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correctness of the views we have advanced. We extract the following from a work entitled a tionale of the Literal Doctrine of Original Sin, &c. By James Bate, M. A. Rector of Deptford.”

“We will suppose, then, the rich man who fared so sumptuously, to be the Jew; so amply enriched with the heavenly treasure of divine revelation. The poor beggar, who lay at his gate, in so miserable a plight, was the poor Gentile; now reduced to the last degree of want in regard to religious knowledge. The crumbs which fell from the rich man's table, and which the beggar was so desirous of picking up, were such fragments of patriarchal and Jewish traditions as their travelling philosophers were able to pick up, with their utmost care and diligence. And those philosophers were also the dogs that licked the sores of heathenism, and endeavorcd to supply the wants of divine revelation, by such schemes and hypotheses concerning the nature of the gods, and the obligation of moral duties, as (due allowance for their ignorance and frailties) did no small honor to human nature, and yet thereby plainly showed, how little a way unassisted reason could go, without some supernatural help; as one of the wisest of them frankly confessed. About one and the same time, the beggar dies, and is carried by the angels (i. e. God's spiritual messengers to mankind) into Abrahom's bosom ; that is, he is engrafted into the church of God. And the rich nuan also dies and is buried. He dies what we call a political death. His dispensation ceases.

He is rejected from being any longer the peculiar son of God. The people whom he parabolically represents, are miserably destroyed by the Romans, and the wretched remains of them driven into exile over the face of the earth; mere vagabonds, with a kind of mark set upon them, like Cain their prototype, for a like crime; and which mark may perhaps be their adherence to the law. Whereby it came amazingly to pass,

that these people, though dispersed, yet still dwell alone and separate ; not being reckoned among the nations, as Balaam foretold. The rich man being reduced to this state of misery, complains bitterly of his hard fate: but is told by Abraham, that he slipped his opportunity, while Lazarus laid hold on his, and now receives the comfort of it. The Jew complains of the want of more evidence, to convince his countrymen, the five brethren ; and would fain have Lazarus sent from the dead to convert them. But Abraham tells him, that if their own scriptures cannot convince them of their error, neither would they be persuaded though one rose from the dead. And exactly so it proved in the event. For, this parable was delivered towards the end of the third year of our Lord's ministry; and in the fourth, or following year of it, the words put into the mouth of Abraham, as the conclusion of the parable, are most literally verified, by our Lord's raising another Lazarus from the dead. And we may presume that the beggar had the fictitious name of Lazarus given him in the parable, not without some reason, since the supposed request of the rich man, was fully answered, by our Lord's raising another, and a real Lazarus, from the dead. But what was the consequence? Did this notorious miracle convince the rich man's brethren? No, truly. His visit to them from the dead, was so far from convincing them, that they actually consulted together, that they might pul Lazarus also to death; because that by reason of him, many of the Jews went away and believed on Jesus. So much for the true sense of this parable.”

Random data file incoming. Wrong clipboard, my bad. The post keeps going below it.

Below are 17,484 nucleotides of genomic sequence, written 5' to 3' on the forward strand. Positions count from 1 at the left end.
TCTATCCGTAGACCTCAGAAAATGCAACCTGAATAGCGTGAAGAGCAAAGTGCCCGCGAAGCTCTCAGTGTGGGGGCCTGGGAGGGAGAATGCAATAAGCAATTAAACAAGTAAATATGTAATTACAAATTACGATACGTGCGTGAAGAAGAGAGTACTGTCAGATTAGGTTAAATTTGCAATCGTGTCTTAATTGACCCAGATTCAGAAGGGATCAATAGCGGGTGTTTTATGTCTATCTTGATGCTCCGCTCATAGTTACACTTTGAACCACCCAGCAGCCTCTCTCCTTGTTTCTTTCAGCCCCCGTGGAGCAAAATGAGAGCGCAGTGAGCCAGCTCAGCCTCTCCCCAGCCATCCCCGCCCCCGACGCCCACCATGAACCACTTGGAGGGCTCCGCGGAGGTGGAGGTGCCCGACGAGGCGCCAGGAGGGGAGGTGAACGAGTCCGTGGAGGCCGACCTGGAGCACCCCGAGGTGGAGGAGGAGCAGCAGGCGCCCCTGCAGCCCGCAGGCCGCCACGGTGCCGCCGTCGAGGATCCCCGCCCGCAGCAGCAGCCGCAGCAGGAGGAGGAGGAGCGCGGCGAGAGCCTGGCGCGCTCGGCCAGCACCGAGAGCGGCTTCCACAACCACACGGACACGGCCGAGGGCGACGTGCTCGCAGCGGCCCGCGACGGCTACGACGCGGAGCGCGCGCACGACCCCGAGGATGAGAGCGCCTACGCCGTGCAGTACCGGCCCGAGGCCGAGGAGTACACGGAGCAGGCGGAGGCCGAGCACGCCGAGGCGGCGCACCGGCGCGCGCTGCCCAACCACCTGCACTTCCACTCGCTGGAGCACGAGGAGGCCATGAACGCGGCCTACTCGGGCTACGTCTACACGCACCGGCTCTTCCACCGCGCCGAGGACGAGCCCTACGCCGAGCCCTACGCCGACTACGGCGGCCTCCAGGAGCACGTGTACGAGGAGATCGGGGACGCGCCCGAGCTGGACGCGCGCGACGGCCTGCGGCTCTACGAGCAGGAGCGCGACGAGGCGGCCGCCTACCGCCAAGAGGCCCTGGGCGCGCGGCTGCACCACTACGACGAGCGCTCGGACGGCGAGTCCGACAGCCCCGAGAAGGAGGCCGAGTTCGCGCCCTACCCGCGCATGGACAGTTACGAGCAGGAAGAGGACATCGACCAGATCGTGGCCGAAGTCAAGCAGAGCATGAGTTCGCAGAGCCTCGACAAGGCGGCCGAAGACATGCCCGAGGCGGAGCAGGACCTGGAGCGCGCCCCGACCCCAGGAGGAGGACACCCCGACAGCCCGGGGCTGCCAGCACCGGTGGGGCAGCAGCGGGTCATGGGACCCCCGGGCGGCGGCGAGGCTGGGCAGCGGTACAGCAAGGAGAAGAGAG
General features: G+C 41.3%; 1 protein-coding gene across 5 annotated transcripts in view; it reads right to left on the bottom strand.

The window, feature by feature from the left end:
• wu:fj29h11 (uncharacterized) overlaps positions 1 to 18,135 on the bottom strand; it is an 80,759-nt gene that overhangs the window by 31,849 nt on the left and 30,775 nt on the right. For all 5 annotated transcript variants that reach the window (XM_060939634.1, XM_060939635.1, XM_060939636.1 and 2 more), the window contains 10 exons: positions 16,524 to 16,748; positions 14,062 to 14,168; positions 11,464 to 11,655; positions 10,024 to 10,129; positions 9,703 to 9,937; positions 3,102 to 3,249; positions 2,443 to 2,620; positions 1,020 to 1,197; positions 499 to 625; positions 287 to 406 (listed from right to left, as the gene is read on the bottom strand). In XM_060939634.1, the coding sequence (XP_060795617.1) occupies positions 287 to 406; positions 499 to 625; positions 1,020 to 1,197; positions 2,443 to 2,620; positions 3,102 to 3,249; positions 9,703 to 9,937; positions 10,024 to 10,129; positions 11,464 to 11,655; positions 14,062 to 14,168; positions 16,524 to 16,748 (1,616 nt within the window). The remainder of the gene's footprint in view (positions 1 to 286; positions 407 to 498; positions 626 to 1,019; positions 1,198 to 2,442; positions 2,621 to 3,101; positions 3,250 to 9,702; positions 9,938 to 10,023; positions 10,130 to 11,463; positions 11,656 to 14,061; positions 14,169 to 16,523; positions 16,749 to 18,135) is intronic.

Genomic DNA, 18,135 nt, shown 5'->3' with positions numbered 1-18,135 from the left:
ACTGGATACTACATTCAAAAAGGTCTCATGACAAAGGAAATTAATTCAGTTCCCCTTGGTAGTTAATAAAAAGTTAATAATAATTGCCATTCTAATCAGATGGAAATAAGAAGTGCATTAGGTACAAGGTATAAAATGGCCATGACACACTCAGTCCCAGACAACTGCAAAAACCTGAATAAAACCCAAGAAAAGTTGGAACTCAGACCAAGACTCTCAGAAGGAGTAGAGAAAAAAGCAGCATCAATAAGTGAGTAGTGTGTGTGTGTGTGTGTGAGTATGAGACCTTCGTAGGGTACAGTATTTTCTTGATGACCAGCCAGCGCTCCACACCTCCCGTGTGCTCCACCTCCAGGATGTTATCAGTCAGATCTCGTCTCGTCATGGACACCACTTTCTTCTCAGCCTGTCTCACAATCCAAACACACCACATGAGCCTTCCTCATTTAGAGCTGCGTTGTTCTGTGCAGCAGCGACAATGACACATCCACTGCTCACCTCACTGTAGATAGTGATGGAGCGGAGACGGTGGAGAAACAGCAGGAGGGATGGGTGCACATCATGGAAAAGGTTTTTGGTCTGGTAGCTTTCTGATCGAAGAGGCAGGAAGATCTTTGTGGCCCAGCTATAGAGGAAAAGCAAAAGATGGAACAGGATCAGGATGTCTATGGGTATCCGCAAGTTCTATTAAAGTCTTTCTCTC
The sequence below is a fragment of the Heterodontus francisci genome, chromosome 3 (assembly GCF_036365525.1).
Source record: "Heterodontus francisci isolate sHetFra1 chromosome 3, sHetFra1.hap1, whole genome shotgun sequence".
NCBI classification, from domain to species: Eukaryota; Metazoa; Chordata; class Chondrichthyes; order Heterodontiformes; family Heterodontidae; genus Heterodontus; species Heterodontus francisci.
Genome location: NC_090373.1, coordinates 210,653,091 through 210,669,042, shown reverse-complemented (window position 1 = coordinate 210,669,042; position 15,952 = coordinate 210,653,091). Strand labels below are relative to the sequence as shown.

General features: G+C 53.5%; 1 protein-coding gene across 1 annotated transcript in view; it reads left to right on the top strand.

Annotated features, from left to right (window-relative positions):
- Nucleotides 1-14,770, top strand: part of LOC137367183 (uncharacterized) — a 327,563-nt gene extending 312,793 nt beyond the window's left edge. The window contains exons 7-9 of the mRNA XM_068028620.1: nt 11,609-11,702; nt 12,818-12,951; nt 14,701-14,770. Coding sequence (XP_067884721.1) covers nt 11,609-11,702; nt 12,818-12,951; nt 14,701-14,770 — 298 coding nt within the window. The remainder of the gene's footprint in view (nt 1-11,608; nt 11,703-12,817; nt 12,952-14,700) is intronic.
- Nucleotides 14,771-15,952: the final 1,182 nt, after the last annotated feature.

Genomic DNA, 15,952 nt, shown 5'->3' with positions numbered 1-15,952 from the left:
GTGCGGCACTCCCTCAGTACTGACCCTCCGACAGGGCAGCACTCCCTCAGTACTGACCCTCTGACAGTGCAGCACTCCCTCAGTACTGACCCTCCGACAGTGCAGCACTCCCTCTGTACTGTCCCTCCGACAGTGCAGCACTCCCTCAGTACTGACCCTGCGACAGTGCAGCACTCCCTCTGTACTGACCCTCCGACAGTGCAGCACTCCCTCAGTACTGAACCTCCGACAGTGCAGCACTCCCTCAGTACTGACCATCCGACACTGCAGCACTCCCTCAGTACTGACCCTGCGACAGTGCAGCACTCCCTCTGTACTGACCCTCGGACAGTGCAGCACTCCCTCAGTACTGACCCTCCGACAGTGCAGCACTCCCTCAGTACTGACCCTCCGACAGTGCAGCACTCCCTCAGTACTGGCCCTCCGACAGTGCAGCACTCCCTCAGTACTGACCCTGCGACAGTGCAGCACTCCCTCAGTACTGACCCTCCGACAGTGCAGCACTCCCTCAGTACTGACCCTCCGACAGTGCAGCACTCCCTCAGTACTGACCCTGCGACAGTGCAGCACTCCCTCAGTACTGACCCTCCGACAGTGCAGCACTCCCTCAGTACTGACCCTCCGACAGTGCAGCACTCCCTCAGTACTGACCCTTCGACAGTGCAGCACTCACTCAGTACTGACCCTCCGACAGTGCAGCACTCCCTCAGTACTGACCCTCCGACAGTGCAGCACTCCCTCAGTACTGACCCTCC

Parable of the Unjust Judge.

LUKE XVIII. 2-5.

There was in a city a judge, which feared not God, neither regarded man: And there was a widow in that city; and she came unto him, saying, Avenge me of mine adversary. And he would not for a while: but, afterwards he said within himself, Though I fear not God, nor regard man, Yet, because this widow troubleth me, I will avenge her, lest by her continuat coming she weary me.